The Paper Garden: An Artist Begins Her Life’s Work at 72
How an 18th-century dilettante became an artist late in life.
In the year 1772 Mary Delaney might well have decided that her life was at an end. In an era when even the most pampered of aristocrats often didn’t live to see the age of 60, she was 72.Skip to next paragraph
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Her beloved husband of 25 years had died. She had no children to nurture or surround her. And although she was not in want, neither was Delaney possessed of any vast fortune. She seemed fated for a quiet, not particularly productive life as a houseguest.
Instead, this remarkable woman went on to invent a new art form.
Molly Peacock’s deeply felt tribute to Delaney, The Paper Garden: An Artist Begins Her Life’s Work at 72, should be an inspiration to us all.
An American who lives and writes in Toronto, Peacock first discovered Delaney’s work – almost 1,000 gorgeous, botanically correct cut-paper flowers today housed in the British Museum – in 1986. A poet by profession, she taught herself the art of biography in order to write this book about the woman who one day simply picked up a pair of scissors and invented what we would today call the “mixed media collage.” (Delaney herself called her works “mosaicks.”)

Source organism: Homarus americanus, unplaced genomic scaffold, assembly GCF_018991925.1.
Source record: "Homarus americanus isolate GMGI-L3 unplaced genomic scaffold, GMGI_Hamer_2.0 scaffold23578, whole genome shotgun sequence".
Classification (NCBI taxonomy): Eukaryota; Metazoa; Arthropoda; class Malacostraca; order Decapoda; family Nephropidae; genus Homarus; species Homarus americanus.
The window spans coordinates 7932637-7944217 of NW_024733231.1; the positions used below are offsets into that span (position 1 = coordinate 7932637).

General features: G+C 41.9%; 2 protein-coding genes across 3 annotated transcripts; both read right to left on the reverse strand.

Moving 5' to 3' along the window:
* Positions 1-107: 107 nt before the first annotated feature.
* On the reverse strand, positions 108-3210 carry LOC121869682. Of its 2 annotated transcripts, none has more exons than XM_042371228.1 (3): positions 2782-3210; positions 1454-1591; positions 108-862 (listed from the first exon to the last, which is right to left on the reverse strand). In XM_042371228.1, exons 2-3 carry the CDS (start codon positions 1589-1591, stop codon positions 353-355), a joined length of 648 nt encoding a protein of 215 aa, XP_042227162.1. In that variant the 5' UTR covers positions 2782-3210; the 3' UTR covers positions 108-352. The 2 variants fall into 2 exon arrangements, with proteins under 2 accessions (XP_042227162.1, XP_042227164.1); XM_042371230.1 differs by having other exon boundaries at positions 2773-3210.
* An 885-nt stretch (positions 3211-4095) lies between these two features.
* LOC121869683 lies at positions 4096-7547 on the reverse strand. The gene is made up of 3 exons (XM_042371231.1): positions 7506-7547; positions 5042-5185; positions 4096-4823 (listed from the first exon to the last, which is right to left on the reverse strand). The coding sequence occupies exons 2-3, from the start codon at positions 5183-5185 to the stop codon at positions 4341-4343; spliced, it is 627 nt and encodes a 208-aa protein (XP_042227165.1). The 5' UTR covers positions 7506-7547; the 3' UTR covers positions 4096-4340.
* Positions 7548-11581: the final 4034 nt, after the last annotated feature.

Peacock may not be a biographer by trade but she certainly hit the jackpot when she picked Delaney as her first subject. Delaney’s life is so well-documented through her own delightful letters and other writing that she feels quite fresh and alive – almost as if she were some gracious, talented neighbor whose extraordinarily lovely back garden just happened to abut your yard.
Yet her 18th-century existence is far removed enough from ours that its details fascinate.
In a Jane Austen-esque world, Delaney danced, rode, gardened, and socialized with some of the famous names of her time. (Among her friends she counted Jonathan Swift, George Frederic Handel, William Hogarth, and King George III. Her suitors included Lord Baltimore and John Wesley, founder of the Methodist Church.)
Her first marriage, however, was a disaster, Her aristocratic uncle forced her, at the age of 16, to accept the offer of a repulsive 61-year-old drunken squire saddled with a dank castle in Cornwall. Delaney would later write that when she married, “I lost all that makes life desirable.”
Her husband was a self-pitying wreck of a man who was cloyingly jealous of his young wife. His chief virtue, in the eyes of her family, was their hope that he would eventually make Delaney a widow of substance. When he died seven years later, however, he left her free and wise beyond her years but not particularly wealthy.